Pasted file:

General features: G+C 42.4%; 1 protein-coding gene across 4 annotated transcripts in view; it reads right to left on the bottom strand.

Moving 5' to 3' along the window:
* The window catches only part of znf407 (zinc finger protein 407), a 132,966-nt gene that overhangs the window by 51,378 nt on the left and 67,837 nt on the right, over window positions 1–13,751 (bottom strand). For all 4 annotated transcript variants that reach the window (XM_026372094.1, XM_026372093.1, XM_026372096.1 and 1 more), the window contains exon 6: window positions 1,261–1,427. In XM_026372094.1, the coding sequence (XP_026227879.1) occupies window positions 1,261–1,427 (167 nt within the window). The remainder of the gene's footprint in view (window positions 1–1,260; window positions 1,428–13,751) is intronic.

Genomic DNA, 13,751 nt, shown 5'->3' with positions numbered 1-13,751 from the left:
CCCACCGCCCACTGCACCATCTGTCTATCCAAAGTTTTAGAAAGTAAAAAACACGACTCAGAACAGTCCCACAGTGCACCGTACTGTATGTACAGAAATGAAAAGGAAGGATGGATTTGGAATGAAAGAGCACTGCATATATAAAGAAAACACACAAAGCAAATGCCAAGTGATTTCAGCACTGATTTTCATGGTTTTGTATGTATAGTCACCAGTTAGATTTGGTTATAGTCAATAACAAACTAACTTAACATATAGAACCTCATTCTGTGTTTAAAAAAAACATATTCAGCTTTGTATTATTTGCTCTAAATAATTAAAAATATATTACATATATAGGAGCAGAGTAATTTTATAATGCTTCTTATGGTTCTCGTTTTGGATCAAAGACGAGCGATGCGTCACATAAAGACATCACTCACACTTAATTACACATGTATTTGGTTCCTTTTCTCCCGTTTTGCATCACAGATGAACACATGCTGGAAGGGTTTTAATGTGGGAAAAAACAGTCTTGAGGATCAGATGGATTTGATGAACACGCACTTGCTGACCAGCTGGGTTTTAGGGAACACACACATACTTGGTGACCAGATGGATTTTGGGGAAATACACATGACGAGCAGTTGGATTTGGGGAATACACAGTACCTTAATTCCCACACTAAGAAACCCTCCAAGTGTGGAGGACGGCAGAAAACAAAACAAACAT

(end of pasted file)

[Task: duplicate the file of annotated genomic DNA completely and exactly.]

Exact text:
General features: G+C 42.4%; 1 protein-coding gene across 4 annotated transcripts in view; it reads right to left on the bottom strand.

Moving 5' to 3' along the window:
* The window catches only part of znf407 (zinc finger protein 407), a 132,966-nt gene that overhangs the window by 51,378 nt on the left and 67,837 nt on the right, over window positions 1–13,751 (bottom strand). For all 4 annotated transcript variants that reach the window (XM_026372094.1, XM_026372093.1, XM_026372096.1 and 1 more), the window contains exon 6: window positions 1,261–1,427. In XM_026372094.1, the coding sequence (XP_026227879.1) occupies window positions 1,261–1,427 (167 nt within the window). The remainder of the gene's footprint in view (window positions 1–1,260; window positions 1,428–13,751) is intronic.

Genomic DNA, 13,751 nt, shown 5'->3' with positions numbered 1-13,751 from the left:
CCCACCGCCCACTGCACCATCTGTCTATCCAAAGTTTTAGAAAGTAAAAAACACGACTCAGAACAGTCCCACAGTGCACCGTACTGTATGTACAGAAATGAAAAGGAAGGATGGATTTGGAATGAAAGAGCACTGCATATATAAAGAAAACACACAAAGCAAATGCCAAGTGATTTCAGCACTGATTTTCATGGTTTTGTATGTATAGTCACCAGTTAGATTTGGTTATAGTCAATAACAAACTAACTTAACATATAGAACCTCATTCTGTGTTTAAAAAAAACATATTCAGCTTTGTATTATTTGCTCTAAATAATTAAAAATATATTACATATATAGGAGCAGAGTAATTTTATAATGCTTCTTATGGTTCTCGTTTTGGATCAAAGACGAGCGATGCGTCACATAAAGACATCACTCACACTTAATTACACATGTATTTGGTTCCTTTTCTCCCGTTTTGCATCACAGATGAACACATGCTGGAAGGGTTTTAATGTGGGAAAAAACAGTCTTGAGGATCAGATGGATTTGATGAACACGCACTTGCTGACCAGCTGGGTTTTAGGGAACACACACATACTTGGTGACCAGATGGATTTTGGGGAAATACACATGACGAGCAGTTGGATTTGGGGAATACACAGTACCTTAATTCCCACACTAAGAAACCCTCCAAGTGTGGAGGACGGCAGAAAACAAAACAAACAT